John Miano Our industry is now two years into the mandated production (liability – one year) of MMSEA Section 111 Reporting. Although we don’t have crystal balls to see into the future, the matters identified below will likely shape changes to MMSEA Section 111 reporting in 2013.

New CMS Contract Strategy
During the June 2012 NGHP Town Hall teleconference, CMS advised of the new contractor’s strategy to combine the coordination of benefits and recovery operations center to handle front end Section 111 and recovery issues. New tools or improvements related to Section 111 processes would not be available, they said, until CMS implements the new strategy. Until CMS issues a public advisory, it won’t be possible to know when it may be employed.

Transition to ICD-10 Coding
HHS announced the final rule delaying compliance with transition to ICD-10 coding from October 1, 2013 to October 1, 2014. CMS has not provided guidance regarding how the transition from ICD-9 to ICD-10 coding will be addressed for MMSEA Section 111 reporting.

The SMART Act
In December 2012, the House and Senate passed the Saving Medicare and Repaying Taxpayers (SMART) Bill and it was signed into law by President Obama on January 10, 2013. Details regarding SMART can be found in Russell Whittle’s blog here. In brief, MMSEA Section 111 reporting will be affected by changes to the standard for the application of civil penalties and requires the Secretary of HHS to set forth circumstances under which sanctions will not be imposed. The Bill also sets forth a statute of limitations indicating that the United States may not bring an action regarding payment owed unless a complaint is filed not later than three years after the date of the receipt of notice of a settlement, judgment, award, or other payment for cases brought on or after the timeframe set out in the legislation. There are many components to this Bill; promulgation and implementation will likely occur over the course of 2013 and beyond.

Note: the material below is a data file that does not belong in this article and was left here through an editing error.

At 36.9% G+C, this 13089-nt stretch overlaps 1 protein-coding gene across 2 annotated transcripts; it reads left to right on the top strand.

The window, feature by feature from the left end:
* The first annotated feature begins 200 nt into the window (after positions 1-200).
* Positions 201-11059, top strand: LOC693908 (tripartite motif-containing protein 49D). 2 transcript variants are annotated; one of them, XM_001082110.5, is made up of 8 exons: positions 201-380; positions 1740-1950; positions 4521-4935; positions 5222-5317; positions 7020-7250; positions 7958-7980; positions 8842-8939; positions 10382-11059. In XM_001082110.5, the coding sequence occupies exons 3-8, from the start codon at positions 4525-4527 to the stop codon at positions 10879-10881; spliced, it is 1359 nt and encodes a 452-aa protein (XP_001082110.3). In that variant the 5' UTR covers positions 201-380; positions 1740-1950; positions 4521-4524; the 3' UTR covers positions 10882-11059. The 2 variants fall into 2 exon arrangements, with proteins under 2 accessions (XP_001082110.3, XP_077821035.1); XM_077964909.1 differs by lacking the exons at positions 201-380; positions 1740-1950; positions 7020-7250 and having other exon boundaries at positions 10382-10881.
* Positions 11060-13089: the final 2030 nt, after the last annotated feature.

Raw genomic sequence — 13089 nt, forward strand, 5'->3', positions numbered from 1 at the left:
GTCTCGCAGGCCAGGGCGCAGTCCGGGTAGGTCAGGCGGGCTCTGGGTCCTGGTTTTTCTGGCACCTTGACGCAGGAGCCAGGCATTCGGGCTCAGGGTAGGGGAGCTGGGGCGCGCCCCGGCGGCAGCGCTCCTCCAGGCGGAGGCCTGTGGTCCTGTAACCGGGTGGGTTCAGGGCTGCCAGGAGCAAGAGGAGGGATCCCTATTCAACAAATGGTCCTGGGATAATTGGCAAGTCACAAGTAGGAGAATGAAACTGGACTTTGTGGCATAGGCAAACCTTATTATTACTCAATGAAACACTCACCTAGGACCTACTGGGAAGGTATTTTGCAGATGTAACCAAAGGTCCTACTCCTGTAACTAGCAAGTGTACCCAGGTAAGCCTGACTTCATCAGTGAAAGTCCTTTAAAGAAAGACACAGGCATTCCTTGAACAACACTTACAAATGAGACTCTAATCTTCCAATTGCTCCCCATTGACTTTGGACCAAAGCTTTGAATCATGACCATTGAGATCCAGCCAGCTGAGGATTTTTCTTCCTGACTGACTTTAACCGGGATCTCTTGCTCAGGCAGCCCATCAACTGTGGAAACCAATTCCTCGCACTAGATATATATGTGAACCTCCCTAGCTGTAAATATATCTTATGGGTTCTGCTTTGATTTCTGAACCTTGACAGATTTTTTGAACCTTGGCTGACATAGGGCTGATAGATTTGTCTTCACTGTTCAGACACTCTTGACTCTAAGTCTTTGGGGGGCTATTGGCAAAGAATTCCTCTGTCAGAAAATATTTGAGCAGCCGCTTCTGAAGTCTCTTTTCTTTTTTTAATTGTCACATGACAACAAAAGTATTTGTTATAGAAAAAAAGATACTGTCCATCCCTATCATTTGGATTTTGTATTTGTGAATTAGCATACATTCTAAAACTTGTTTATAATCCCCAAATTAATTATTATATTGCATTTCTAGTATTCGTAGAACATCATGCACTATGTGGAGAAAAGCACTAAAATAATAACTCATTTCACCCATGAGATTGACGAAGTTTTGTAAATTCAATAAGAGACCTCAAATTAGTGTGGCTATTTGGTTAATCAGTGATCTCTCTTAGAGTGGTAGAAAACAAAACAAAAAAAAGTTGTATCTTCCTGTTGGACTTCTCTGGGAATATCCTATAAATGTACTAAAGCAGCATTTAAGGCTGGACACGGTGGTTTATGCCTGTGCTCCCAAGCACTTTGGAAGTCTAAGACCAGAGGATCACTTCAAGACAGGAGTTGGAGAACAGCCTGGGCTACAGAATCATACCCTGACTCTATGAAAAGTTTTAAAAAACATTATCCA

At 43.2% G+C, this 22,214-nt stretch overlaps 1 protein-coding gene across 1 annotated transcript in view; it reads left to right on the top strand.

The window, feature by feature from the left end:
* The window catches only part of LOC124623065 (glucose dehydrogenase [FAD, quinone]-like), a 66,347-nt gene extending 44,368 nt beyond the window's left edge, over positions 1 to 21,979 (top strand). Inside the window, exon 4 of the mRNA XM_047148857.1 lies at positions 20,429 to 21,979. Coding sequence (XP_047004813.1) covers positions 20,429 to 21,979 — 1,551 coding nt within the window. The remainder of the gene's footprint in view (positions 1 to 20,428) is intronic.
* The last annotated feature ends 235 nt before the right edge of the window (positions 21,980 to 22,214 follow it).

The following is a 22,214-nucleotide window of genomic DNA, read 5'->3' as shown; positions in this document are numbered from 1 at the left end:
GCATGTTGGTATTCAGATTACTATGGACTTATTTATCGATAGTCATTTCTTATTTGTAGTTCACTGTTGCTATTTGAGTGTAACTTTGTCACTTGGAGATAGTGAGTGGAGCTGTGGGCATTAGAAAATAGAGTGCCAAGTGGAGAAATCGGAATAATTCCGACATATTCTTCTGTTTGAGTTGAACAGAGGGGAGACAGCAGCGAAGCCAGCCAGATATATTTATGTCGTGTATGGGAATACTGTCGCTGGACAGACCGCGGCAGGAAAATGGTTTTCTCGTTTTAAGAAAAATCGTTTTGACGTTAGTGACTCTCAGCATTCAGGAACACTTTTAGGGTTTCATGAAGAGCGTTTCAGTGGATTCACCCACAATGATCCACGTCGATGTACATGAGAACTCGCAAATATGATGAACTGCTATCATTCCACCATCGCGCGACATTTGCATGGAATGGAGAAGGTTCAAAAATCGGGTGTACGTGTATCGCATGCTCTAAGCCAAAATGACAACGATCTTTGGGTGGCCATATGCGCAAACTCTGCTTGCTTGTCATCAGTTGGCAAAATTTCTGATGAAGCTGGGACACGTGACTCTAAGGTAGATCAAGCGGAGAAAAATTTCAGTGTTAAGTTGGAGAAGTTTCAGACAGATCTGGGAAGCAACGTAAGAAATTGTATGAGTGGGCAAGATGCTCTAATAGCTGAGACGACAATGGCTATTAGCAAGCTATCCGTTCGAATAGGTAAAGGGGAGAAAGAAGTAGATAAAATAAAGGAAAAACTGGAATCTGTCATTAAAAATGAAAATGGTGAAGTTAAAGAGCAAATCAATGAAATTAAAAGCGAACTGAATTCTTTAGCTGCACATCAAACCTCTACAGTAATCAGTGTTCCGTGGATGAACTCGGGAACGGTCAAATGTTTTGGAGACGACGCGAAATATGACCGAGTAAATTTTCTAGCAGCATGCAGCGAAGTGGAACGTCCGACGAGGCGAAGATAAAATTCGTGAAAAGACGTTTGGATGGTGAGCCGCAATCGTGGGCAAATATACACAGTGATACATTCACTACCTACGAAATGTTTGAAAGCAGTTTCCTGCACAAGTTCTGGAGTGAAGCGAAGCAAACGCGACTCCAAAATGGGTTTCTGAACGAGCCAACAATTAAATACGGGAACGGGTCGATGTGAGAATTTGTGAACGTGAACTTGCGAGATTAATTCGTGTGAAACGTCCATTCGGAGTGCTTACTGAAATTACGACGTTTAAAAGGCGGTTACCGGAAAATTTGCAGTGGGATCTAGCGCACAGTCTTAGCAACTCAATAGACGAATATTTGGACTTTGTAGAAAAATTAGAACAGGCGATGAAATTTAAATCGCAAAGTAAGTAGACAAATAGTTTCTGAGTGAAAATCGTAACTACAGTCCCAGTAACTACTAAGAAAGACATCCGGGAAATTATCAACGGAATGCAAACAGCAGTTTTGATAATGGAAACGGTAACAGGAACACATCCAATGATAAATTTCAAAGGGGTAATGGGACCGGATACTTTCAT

Mass Tort Claims
Since 2009, CMS has struggled to understand Mass Tort claims and how the industry processes those claims. Attempts had been made to convene a Mass Tort group but to date, guidance regarding timely reporting and compliance has not been forthcoming. Given the current fiscal climate in the United States we may anticipate CMS reprioritizing this matter.
As these or other matters develop which affect MMSEA Section 111 reporting, Gould & Lamb will keep our clients well informed. Should you have questions, please contact your Gould & Lamb Representative or Gould & Lamb MMSEA Compliance Manager.